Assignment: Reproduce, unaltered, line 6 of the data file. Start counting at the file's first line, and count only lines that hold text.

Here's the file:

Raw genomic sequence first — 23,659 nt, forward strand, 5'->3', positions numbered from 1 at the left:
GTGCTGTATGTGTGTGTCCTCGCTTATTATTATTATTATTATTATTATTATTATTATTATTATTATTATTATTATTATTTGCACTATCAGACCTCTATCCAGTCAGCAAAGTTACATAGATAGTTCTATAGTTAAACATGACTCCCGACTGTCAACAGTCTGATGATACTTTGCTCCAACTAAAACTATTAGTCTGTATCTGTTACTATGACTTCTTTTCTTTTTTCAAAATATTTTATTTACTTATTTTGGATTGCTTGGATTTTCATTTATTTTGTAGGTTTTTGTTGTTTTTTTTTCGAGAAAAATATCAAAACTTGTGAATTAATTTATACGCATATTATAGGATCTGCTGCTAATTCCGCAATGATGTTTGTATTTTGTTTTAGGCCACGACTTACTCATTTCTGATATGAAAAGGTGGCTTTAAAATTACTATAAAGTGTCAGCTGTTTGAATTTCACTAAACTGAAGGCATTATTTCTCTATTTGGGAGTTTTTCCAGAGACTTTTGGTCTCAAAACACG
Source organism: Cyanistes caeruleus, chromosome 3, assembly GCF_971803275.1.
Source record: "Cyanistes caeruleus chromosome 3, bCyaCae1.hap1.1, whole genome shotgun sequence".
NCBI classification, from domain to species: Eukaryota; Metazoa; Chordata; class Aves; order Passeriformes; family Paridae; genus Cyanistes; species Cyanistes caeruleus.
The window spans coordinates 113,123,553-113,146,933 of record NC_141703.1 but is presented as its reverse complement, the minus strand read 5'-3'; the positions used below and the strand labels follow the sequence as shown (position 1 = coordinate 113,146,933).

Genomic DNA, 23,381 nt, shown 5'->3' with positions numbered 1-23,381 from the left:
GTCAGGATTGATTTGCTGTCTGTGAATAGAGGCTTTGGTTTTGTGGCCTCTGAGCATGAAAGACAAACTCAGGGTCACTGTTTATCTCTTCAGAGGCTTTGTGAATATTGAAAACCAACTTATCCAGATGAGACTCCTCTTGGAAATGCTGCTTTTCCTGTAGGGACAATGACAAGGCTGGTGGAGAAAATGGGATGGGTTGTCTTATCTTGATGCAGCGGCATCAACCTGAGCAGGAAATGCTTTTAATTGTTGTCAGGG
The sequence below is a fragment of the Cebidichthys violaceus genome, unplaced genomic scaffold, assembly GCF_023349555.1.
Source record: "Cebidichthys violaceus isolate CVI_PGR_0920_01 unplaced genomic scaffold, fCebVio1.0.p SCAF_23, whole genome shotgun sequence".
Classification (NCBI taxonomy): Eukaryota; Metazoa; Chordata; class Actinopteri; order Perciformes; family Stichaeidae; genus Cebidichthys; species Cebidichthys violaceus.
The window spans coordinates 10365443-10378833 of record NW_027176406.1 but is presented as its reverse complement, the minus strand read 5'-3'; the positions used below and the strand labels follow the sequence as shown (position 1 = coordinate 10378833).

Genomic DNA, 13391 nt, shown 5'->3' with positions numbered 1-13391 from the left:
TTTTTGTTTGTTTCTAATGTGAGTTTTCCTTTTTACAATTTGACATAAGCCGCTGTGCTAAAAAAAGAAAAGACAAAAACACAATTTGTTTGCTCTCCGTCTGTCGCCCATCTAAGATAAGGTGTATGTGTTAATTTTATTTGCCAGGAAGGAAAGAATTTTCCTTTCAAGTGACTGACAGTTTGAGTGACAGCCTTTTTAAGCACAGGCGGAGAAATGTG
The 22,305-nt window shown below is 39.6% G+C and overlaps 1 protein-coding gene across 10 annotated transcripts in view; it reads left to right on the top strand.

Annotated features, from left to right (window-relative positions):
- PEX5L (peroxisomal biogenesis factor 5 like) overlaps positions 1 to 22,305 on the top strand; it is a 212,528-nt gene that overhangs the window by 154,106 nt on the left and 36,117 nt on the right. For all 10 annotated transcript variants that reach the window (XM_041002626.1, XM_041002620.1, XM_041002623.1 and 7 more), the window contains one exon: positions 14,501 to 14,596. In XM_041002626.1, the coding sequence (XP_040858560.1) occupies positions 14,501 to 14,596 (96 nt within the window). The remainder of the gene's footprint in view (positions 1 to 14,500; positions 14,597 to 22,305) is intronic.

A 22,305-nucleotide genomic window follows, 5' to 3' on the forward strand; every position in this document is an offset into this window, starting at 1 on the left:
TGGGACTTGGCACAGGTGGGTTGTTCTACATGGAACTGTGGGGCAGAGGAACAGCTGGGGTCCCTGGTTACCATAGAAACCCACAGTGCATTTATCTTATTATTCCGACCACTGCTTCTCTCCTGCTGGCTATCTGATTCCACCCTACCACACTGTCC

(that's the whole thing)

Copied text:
The window spans coordinates 113,123,553-113,146,933 of record NC_141703.1 but is presented as its reverse complement, the minus strand read 5'-3'; the positions used below and the strand labels follow the sequence as shown (position 1 = coordinate 113,146,933).